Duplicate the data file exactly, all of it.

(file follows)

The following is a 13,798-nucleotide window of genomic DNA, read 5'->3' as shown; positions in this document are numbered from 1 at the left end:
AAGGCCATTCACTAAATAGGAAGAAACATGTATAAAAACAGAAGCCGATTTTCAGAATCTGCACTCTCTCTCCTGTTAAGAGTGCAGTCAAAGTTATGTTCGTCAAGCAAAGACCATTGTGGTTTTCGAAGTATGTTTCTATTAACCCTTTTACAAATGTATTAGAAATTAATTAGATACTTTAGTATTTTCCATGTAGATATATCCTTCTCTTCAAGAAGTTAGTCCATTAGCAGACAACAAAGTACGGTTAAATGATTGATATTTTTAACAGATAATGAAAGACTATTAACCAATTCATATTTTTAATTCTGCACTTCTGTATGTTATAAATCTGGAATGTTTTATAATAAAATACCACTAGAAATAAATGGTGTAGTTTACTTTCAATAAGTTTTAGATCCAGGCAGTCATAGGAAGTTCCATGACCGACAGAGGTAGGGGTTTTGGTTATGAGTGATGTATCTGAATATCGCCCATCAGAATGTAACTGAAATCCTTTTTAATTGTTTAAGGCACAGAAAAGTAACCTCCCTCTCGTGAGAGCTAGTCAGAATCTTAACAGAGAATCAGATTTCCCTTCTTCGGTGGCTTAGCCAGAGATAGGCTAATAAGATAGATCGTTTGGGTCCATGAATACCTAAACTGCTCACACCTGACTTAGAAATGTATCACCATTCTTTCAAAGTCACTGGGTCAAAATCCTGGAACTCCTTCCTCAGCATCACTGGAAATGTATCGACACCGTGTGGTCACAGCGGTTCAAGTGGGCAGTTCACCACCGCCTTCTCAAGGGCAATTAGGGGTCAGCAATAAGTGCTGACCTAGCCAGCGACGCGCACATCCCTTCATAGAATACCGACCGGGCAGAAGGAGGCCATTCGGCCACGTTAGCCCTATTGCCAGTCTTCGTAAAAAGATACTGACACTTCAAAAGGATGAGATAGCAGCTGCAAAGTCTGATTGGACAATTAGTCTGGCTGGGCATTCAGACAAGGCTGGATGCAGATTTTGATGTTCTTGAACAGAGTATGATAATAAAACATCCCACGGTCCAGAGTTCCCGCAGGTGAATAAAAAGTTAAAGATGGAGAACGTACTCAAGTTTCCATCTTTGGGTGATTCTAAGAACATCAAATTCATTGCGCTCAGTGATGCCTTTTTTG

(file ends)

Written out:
The following is a 13,798-nucleotide window of genomic DNA, read 5'->3' as shown; positions in this document are numbered from 1 at the left end:
AAGGCCATTCACTAAATAGGAAGAAACATGTATAAAAACAGAAGCCGATTTTCAGAATCTGCACTCTCTCTCCTGTTAAGAGTGCAGTCAAAGTTATGTTCGTCAAGCAAAGACCATTGTGGTTTTCGAAGTATGTTTCTATTAACCCTTTTACAAATGTATTAGAAATTAATTAGATACTTTAGTATTTTCCATGTAGATATATCCTTCTCTTCAAGAAGTTAGTCCATTAGCAGACAACAAAGTACGGTTAAATGATTGATATTTTTAACAGATAATGAAAGACTATTAACCAATTCATATTTTTAATTCTGCACTTCTGTATGTTATAAATCTGGAATGTTTTATAATAAAATACCACTAGAAATAAATGGTGTAGTTTACTTTCAATAAGTTTTAGATCCAGGCAGTCATAGGAAGTTCCATGACCGACAGAGGTAGGGGTTTTGGTTATGAGTGATGTATCTGAATATCGCCCATCAGAATGTAACTGAAATCCTTTTTAATTGTTTAAGGCACAGAAAAGTAACCTCCCTCTCGTGAGAGCTAGTCAGAATCTTAACAGAGAATCAGATTTCCCTTCTTCGGTGGCTTAGCCAGAGATAGGCTAATAAGATAGATCGTTTGGGTCCATGAATACCTAAACTGCTCACACCTGACTTAGAAATGTATCACCATTCTTTCAAAGTCACTGGGTCAAAATCCTGGAACTCCTTCCTCAGCATCACTGGAAATGTATCGACACCGTGTGGTCACAGCGGTTCAAGTGGGCAGTTCACCACCGCCTTCTCAAGGGCAATTAGGGGTCAGCAATAAGTGCTGACCTAGCCAGCGACGCGCACATCCCTTCATAGAATACCGACCGGGCAGAAGGAGGCCATTCGGCCACGTTAGCCCTATTGCCAGTCTTCGTAAAAAGATACTGACACTTCAAAAGGATGAGATAGCAGCTGCAAAGTCTGATTGGACAATTAGTCTGGCTGGGCATTCAGACAAGGCTGGATGCAGATTTTGATGTTCTTGAACAGAGTATGATAATAAAACATCCCACGGTCCAGAGTTCCCGCAGGTGAATAAAAAGTTAAAGATGGAGAACGTACTCAAGTTTCCATCTTTGGGTGATTCTAAGAACATCAAATTCATTGCGCTCAGTGATGCCTTTTTTG